“And that’s a marvelous feeling. . . We’re all one when it comes to rock, because we love it, and we love it together. It just hit me that time when we were singing ‘Black Water’ — people with their arms around each other, just singing together with the people onstage. That’s what rock does for you.” –Jane Scott
“Jane Scott was important. She didn’t critique music. She reported facts. And, subversively, she demystified the art.” – David Scott (Pere Ubu)
Eventually, she’d go to all the shows – an estimated 10,000 — by anyone and everyone, from open mic nights to Live Aid. David Bowie would personally leave a pass for her whenever he came through town. But Jane Scott missed the one that started it all by three days.
Later, she’d say it was due to greed: Alan Freed’s Moondog Coronation Ball was on a Friday, March 21, 1952. She’d waited until the following Monday to start her new position with the Cleveland Plain Dealer so that her boss could sneak an extra $5 per week onto her $45 weekly salary in his boss’s absence. “Think of the firsthand stories I’d still be writing about that night,” she’d say years later.
Jane was born May 3, 1919 in Cleveland and grew up west of the city in Lakewood and Russell Township. After graduation in 1937 from Lakewood High School, she headed to the University of Michigan, where she was a staff member for the school paper, The Michigan Daily. She received her B.A in English, Speech and Drama in 1941, but never would use the teacher’s certificate she also earned. The following year, she went to work for the Cleveland Press as a secretary in the advertising department.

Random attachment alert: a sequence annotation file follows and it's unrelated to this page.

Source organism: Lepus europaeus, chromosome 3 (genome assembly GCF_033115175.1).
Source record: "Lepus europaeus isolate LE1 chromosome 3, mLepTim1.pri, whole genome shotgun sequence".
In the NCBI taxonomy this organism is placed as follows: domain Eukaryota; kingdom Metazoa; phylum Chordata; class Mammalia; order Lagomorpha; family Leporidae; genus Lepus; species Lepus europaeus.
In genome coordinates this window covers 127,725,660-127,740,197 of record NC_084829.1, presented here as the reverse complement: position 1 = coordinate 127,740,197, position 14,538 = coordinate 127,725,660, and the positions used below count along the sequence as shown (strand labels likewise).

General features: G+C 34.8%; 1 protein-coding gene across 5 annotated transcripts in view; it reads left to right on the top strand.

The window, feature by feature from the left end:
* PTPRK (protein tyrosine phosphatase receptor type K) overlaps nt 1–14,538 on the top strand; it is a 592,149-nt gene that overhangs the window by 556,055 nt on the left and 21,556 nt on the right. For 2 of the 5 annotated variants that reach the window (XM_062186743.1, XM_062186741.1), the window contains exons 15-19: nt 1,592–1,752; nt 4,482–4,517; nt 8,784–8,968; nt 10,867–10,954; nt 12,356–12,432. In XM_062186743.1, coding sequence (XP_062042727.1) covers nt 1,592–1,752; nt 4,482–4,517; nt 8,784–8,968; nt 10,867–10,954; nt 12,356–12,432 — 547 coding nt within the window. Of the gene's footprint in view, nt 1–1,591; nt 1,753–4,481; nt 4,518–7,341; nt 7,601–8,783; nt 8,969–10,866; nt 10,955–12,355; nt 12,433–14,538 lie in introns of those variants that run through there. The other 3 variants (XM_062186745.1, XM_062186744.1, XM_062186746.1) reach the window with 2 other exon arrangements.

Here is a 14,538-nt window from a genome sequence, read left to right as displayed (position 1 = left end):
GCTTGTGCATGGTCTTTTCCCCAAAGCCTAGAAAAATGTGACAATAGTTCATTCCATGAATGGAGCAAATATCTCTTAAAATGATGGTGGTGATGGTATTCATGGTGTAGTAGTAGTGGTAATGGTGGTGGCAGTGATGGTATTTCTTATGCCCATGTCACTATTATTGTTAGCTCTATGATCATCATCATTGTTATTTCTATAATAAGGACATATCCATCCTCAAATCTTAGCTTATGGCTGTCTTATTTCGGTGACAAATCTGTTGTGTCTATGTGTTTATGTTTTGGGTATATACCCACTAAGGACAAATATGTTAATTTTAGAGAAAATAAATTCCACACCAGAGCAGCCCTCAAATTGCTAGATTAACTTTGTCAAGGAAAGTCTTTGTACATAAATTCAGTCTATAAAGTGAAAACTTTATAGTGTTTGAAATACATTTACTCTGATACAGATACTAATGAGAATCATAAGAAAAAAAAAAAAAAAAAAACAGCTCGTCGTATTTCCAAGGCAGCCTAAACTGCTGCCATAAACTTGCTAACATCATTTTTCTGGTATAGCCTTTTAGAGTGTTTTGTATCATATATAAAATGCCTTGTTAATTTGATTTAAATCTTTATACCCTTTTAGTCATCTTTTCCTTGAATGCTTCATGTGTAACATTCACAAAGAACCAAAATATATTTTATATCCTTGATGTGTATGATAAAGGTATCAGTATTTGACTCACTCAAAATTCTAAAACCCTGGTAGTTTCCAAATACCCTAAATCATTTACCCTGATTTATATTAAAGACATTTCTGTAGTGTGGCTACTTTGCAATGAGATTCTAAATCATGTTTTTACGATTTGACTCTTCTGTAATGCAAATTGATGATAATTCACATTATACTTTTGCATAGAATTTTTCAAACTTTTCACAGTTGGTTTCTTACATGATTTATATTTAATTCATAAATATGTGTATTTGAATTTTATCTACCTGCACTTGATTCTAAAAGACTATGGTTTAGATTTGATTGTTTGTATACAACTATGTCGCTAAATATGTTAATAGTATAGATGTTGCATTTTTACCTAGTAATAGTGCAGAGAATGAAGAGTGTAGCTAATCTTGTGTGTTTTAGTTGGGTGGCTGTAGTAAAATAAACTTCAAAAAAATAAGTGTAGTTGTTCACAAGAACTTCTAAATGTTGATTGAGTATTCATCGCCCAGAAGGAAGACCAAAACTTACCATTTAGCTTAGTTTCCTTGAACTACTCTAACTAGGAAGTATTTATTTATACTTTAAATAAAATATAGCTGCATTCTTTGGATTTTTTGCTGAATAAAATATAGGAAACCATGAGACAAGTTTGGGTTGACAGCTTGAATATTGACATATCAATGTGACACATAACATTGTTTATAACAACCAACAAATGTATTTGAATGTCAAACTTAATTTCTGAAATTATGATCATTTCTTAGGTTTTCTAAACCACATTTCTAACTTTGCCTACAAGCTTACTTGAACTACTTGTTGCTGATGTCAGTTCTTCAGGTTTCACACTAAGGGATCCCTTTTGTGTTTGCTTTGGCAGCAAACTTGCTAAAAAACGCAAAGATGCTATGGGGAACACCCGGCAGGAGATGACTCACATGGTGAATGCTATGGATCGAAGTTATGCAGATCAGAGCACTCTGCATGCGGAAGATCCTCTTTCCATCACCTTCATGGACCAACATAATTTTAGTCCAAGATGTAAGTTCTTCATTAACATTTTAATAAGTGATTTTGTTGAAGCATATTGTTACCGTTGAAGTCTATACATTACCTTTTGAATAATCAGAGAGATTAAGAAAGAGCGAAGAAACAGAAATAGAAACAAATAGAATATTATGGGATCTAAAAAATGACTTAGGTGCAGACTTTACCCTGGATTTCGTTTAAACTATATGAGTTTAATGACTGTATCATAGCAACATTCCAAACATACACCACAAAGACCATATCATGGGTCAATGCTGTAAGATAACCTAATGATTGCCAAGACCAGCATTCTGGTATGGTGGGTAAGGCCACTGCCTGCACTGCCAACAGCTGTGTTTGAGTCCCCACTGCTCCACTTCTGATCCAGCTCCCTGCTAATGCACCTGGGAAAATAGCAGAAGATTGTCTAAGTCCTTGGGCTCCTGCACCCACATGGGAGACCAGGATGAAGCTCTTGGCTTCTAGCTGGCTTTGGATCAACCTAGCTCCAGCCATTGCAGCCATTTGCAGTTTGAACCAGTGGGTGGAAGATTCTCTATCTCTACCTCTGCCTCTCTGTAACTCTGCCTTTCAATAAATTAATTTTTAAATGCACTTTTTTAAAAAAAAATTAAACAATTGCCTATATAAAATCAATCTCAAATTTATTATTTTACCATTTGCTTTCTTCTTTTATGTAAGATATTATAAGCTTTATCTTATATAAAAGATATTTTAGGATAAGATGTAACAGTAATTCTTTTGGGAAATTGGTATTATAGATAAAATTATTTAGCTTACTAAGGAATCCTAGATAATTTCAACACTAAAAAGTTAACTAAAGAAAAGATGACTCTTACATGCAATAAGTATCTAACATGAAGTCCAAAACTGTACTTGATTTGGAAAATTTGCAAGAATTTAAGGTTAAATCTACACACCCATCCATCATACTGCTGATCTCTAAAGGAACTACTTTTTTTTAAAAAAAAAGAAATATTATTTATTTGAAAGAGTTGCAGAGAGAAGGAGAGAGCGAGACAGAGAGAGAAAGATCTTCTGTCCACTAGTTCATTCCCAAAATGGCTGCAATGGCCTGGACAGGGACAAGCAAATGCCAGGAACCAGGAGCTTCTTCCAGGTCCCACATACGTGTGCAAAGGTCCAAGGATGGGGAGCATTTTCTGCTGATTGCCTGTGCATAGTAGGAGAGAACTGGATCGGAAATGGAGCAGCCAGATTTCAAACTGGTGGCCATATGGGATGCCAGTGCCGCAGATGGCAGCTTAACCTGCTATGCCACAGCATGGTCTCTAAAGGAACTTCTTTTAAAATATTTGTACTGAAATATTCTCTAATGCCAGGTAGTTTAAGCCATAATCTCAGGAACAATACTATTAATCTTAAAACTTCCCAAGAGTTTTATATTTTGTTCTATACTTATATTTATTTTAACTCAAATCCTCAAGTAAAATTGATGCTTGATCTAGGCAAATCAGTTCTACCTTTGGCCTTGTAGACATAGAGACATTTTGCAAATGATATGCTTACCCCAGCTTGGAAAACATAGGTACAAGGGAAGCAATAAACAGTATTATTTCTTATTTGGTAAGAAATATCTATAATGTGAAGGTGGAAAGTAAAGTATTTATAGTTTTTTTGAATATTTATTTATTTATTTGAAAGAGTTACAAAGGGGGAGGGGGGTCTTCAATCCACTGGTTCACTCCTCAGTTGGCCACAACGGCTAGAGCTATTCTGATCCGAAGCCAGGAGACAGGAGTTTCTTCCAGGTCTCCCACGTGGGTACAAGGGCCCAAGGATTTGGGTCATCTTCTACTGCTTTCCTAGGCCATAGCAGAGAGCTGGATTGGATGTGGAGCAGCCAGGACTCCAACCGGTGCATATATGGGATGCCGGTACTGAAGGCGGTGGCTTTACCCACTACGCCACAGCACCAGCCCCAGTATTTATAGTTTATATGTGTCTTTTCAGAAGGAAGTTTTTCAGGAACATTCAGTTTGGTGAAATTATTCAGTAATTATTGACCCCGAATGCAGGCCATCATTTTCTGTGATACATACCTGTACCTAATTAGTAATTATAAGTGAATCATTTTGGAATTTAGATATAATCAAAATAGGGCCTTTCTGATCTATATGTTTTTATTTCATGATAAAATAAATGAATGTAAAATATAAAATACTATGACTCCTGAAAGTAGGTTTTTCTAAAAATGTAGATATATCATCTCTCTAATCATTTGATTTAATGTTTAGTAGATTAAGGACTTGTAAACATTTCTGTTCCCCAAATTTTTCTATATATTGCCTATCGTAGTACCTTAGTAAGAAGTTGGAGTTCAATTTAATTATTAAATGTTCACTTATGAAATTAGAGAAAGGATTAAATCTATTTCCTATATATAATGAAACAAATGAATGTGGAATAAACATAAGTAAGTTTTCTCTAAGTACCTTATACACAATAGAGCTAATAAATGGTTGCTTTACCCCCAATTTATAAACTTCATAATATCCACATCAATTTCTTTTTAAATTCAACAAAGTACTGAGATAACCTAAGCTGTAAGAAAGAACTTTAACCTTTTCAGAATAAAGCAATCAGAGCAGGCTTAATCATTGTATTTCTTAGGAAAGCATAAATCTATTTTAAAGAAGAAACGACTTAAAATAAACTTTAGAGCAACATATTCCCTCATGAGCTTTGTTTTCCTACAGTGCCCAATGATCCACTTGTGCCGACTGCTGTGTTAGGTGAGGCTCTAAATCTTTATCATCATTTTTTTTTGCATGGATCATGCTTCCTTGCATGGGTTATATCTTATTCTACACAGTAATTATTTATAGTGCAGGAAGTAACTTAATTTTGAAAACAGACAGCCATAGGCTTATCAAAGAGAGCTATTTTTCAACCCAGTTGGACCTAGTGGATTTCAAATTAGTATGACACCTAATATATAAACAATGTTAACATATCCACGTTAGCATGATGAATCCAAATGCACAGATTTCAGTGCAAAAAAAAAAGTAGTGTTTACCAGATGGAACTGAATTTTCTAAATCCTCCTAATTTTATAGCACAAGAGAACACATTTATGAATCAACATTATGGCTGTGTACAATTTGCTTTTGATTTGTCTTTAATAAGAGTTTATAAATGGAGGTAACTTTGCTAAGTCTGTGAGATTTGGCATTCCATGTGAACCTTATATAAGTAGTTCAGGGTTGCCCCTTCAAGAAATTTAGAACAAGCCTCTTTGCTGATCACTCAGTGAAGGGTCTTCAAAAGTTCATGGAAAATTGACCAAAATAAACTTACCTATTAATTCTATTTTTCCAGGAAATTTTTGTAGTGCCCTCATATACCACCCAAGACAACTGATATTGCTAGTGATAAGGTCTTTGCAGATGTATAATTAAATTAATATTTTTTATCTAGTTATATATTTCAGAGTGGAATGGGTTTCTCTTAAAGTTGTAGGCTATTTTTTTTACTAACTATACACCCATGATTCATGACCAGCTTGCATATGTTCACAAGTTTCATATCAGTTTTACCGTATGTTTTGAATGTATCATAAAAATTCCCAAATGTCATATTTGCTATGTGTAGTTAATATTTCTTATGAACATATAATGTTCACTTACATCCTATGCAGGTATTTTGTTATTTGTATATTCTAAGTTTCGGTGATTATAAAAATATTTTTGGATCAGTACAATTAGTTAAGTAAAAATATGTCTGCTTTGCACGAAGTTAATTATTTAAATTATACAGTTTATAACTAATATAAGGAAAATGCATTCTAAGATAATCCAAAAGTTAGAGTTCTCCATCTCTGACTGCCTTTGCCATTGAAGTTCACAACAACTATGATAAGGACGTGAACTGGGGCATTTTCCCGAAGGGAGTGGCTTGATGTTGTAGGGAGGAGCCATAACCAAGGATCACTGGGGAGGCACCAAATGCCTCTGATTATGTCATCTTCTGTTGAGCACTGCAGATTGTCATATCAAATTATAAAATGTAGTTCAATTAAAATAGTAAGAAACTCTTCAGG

That didn’t last long: later that year she enlisted in the Navy as one of Cleveland’s first WAVEs, where she rose to the rank of lieutenant as a codebreaker, or as she termed it, “a glorified typist.” After the war, she went to business school for typing and shorthand, and in 1947 joined the staff of a startup paper called the Chagrin Valley Herald as the women’s editor. For five years she juggled that with stringing for the Plain Dealer until that $45 (then $50 per week) job opened up.
In truth, she wouldn’t have covered the Moondog Ball anyway, although a “real” reporter likely showed up for the infamous riot. Jane’s beat was the society page. Two years later, she landed the “Senior Class” column, geared to the retirement crowd, a post she’d hold for 20 years, even after rock writing became the focus of her career. In 1958, she took on the weekly “Boy and Girl” children’s column, which eventually morphed into “Teen Time.” As her co-workers put it, she covered “pimples to pensions.”
It was through that teen column that she found her calling, or it found her. In September of 1964, her editor gave her an assignment that no one else wanted: covering a show at Public Auditorium by a shaggy-haired English quartet from Liverpool. The classical columnist wrote the actual review (he hated it, of course); she was there for the human interest.
And she found it. “I never before saw thousands of 14-year-old girls, all screaming and yelling…I realized this was a phenomenon…the whole world changed,” she said years later.
Her friend Anastasia Pantsios, her longtime colleague at the Plain Dealer, said of it: “She was allowed to take the rock beat because [people at the paper] thought it was trivial at the time, and a woman could have it. Most of the papers at that time would have sent a columnist, who would have made fun of it and the screaming girls.”